Ethan Abramson of Long Island, N.Y. has a work ethic and outgoing persona that are as impressive as his craftsmanship. The 37-year-old started woodworking in his mid-20s and opened his first shop in 2008. He has since developed an extensive portfolio of custom pieces, a furniture line, and a high profile as an educator, presenter and content creator.
“I give 110 percent to every one of those things, whether it be the custom furniture, or the line of furniture, the social media or the event hosting, or even the podcast that I’m doing, plus any other thing that comes my way on a daily basis,” says Abramson. “They all could be full-time jobs. So, I respect each one of them as that because you can’t be successful in something if you don’t respect its time.”
Abramson grew up on Long Island and New York City and considers himself a lifetime New Yorker, though he’s traveled throughout the world. He’s worked in advertising, interior design and the music industry at Macy’s, Calvin Klein and Sony, for example. Through some sole searching, woodworking emerged as his passion.
“I did a tremendous amount of stuff and none of it made me happy,” he says. “These were impressive, big companies that I worked with, but I just wasn’t happy and one day I decided to find what I could do from the beginning of the day to the end, building with my own hands, that I don’t have to send overseas or up a corporate ladder.”
Making the connection
Abramson began his woodworking career with an unpaid apprenticeship at a cabinet shop, where he worked his way up to shop foreman. He worked for another shop until he decided to go out on his own. This was during the Great Recession, but that didn’t stop him.
“In retrospect, it was a hard time to start a business. But at the same time, it’s always hard to start a business and it’s even harder to start a furniture business. I was lucky enough to be in an area in New York City and the surrounding areas where people were still interested in having furniture built, and I went from there,” he says.
“I continuously offered the type of customer service that I saw was sometimes lacking in the custom furniture world. And I just really wanted to be that personable furniture maker people would go to because yes, they respected the work and respected that final outcome, but they also wanted to have that good experience with somebody and connect with somebody on a level that might be a little bit beyond furniture.”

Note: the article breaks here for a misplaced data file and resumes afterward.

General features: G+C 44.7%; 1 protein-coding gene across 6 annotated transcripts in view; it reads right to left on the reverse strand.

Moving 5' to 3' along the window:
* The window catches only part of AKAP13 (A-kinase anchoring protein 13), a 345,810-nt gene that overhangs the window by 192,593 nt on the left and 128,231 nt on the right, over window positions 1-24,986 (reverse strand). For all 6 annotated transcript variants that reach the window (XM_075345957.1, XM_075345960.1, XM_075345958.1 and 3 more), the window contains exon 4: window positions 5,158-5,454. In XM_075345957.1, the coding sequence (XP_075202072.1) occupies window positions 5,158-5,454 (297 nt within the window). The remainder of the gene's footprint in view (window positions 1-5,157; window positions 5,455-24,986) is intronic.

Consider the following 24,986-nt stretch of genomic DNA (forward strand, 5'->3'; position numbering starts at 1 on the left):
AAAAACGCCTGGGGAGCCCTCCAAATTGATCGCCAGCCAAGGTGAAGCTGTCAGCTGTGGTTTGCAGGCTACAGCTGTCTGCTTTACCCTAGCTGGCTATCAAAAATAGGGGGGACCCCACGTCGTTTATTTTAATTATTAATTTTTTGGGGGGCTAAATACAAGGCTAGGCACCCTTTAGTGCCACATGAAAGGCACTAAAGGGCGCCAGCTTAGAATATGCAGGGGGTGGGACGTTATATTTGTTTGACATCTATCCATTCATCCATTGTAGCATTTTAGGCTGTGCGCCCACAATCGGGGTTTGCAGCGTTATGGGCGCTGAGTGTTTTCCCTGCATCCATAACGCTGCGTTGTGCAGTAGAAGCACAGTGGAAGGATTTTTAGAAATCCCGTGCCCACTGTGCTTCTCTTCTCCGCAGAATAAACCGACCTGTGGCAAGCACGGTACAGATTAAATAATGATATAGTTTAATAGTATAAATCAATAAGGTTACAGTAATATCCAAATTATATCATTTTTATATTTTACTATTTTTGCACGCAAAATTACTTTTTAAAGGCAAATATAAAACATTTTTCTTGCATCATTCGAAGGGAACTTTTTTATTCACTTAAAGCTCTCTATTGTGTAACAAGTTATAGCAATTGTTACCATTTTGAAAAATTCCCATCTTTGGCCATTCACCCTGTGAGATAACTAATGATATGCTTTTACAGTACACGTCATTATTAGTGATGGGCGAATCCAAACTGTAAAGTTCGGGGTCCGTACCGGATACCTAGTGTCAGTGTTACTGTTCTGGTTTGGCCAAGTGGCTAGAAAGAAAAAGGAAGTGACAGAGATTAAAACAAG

He eventually moved to a larger shop in Brooklyn, then to Westchester County. His furniture was getting a lot of attention and he had as many as five employees filling orders.
“Early on I got a lot of quality press which led to interest in my work. I also put my energy into showing at design events like the Architectural Digest Design Show and the International Contemporary Furniture Fair, which really pushed me into the limelight. I was young and had a lot of energy and had a lot of passion, and all of those elements combined to get me started down a solid path.”
The Covid outbreak brought another move and the downsizing to his current one-man shop.
“When Covid began we shut down pretty quickly and gave the shop over to the local government to stockpile medical needs or whatever they needed, and now I’ve moved four-plus hours away and it’s hard to hire on new employees when no one was allowed to interact with anyone. I’m looking into building the shop back up now.”
Abramson is inspired by the things he sees on a daily basis, whether it be nature or a cityscape, he says.
“I would definitely say modern with a nod to the past, whether it’s a joinery technique or a look that invokes an older-style piece but is morphed into a newer, more modern design.
“You could describe my earlier pieces as having very natural curves or slightly delicate features that blended together to make a solid piece. But as I progressed, the style also progressed where pieces got a little bit too delicate. I had to move into another medium, like steel, so I could still evoke that delicateness.”
Out and about
Abramson moonlights as a writer and presenter. He has a podcast, Building a Furniture Brand with Ethan Abramson, and hosted the IWF in 2016 and 2018, and AWFS in 2019 and 2021.
“I am a very outgoing person and I enjoy meeting people and making connections because through any job that I’ve ever had, the connections you build are the most important part,” he says. “They’re the part that gets you to where you want to be. So, I started writing for some publications, started getting my name out there and started getting invited to some events.”
He’s also a proud promotor of the profession. “I don’t want the trade of woodworking and furniture making to vanish under the shiny veneer of the media, or the internet or digital technology. I believe there will always be a place for something that’s handmade in people’s lives and want to make sure that’s continued in generations to come.”
This article was originally published in the January 2022 issue.